Calcium homeostasis and excitotoxicity


KEYWORDS

  • Neurons

  • Oligodendrocytes

  • Mitochondria and ER


TECHNIQUES

  • Live imaging

  • Calcium dynamics

  • Proteomics

The role of mitochondria and ER during neuronal and glial Ca2+ homeostasis disruption

Calcium homeostasis disruption is a hallmark of most CNS diseases and therefore a research field of high therapeutic interest. In particular, overactivation of glutamate ionotropic receptors produces a cytosolic calcium overload that causes excitotoxic death of neurons and oligodendrocytes and contributes to acute and neurodegenerative disorders such as stroke and Alzheimer´s disease. As a part of the Laboratoy of Neurobiology, we are focused on the role of both mitochondria and endoplasmic reticulum (ER), which are critically involved in these pathological conditions. These organelles are the most important cytoplasmic Ca2+ stores inside the cell and therefore directly impact Ca2+ homeostasis. In addition, Ca2+ homeostasis disruption itself induces ER stress and mitochondrial dysfunction, leading to neuronal and glial cell loss. Using live-cell imaging and molecular biology techniques we study how (i) mitochondrial Ca2+ dynamics and function and (ii) ER stress and related UPR (unfolded protein response) contribute to excitotoxicity, and whether they can be modulated to provide neuroprotection.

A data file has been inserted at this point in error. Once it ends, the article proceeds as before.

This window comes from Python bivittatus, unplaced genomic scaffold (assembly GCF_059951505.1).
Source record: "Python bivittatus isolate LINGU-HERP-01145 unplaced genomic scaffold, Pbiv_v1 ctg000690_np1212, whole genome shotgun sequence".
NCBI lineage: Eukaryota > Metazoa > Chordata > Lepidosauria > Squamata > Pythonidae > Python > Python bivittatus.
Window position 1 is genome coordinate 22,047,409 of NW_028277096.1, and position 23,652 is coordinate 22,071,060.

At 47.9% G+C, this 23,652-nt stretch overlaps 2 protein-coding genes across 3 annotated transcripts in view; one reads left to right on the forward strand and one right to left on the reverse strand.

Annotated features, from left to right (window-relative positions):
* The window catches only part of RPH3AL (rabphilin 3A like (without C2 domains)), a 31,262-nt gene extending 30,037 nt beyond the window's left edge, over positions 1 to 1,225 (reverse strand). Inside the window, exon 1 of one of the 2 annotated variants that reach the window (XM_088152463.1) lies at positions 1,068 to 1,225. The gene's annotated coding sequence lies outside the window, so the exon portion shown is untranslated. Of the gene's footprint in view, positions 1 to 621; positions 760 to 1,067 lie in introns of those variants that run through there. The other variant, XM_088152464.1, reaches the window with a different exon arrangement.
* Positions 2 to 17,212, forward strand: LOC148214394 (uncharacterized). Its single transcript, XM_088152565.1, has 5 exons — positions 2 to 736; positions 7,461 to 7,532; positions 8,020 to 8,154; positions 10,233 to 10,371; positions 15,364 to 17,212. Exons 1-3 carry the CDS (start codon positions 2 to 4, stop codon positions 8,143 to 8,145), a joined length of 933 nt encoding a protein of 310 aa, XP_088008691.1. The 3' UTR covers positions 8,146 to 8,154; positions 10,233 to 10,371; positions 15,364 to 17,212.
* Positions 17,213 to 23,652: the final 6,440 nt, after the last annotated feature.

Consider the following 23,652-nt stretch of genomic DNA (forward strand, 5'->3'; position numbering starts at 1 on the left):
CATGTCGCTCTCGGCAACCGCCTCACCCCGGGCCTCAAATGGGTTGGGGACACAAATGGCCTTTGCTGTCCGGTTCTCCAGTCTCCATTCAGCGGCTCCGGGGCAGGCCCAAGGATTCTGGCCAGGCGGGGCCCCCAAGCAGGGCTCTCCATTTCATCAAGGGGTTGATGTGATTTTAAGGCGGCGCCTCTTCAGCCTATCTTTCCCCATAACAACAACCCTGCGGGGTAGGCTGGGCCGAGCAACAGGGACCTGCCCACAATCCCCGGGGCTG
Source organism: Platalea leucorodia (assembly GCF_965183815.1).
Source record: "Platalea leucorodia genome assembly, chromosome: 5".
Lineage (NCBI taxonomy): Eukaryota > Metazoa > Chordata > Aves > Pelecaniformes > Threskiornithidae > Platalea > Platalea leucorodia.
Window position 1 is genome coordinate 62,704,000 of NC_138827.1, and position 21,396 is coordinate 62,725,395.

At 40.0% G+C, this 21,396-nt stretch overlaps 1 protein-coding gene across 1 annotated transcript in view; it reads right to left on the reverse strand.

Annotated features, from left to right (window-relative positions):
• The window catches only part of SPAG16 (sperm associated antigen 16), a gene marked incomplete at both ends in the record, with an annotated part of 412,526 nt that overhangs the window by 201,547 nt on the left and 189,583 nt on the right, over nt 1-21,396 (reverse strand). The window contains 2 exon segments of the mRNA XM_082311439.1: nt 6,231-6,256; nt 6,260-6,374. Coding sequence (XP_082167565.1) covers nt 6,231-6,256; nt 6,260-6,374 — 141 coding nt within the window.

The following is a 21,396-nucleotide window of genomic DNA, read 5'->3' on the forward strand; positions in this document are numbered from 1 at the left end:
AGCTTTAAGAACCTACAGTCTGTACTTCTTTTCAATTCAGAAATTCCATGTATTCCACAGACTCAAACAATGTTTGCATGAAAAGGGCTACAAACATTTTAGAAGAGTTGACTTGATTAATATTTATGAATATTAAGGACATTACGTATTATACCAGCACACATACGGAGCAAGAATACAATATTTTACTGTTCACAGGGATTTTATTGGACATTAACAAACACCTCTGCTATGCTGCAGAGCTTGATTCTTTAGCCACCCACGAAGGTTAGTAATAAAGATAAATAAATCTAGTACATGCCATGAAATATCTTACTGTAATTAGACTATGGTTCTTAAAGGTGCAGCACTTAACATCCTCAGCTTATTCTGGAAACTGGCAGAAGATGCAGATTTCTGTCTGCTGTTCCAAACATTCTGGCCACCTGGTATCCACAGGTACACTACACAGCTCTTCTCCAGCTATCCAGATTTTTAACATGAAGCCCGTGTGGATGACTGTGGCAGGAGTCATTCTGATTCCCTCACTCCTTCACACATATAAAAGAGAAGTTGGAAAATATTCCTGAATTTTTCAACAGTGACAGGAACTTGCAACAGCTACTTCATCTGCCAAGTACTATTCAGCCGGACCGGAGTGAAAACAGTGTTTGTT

Deconvolved confocal micrograph of astrocytic mitochondria (Cytochrome C labelling)

Publications related to this topic

  • Ruiz A, Quintela-López T, Sánchez-Gómez MV, Gaminde-Blasco A, Alberdi E, Matute C. Mitochondrial division inhibitor 1 disrupts oligodendrocyte Ca2+ homeostasis and mitochondrial function. Glia 2020; 68: 1743–1756. [LINK]

  • Ruiz A, Alberdi E, Matute C. Mitochondrial Division Inhibitor 1 (mdivi-1) Protects Neurons against Excitotoxicity through the Modulation of Mitochondrial Function and Intracellular Ca2+ Signaling. Front Mol Neurosci 2018; 11: 3. [LINK]

  • Ruiz A, Alberdi E, Matute C. CGP37157, an inhibitor of the mitochondrial Na+/Ca2+ exchanger, protects neurons from excitotoxicity by blocking voltage-gated Ca2+ channels. Cell Death Dis 2014; 5: e1156. [LINK]

  • Ruiz A, Matute C, Alberdi E. Intracellular Ca2+ release through ryanodine receptors contributes to AMPA receptor-mediated mitochondrial dysfunction and ER stress in oligodendrocytes. Cell Death Dis 2010; 1: e54. [LINK]

  • Ruiz A, Matute C, Alberdi E. Endoplasmic reticulum Ca(2+) release through ryanodine and IP(3) receptors contributes to neuronal excitotoxicity. Cell Calcium 2009; 46: 273–281. [LINK]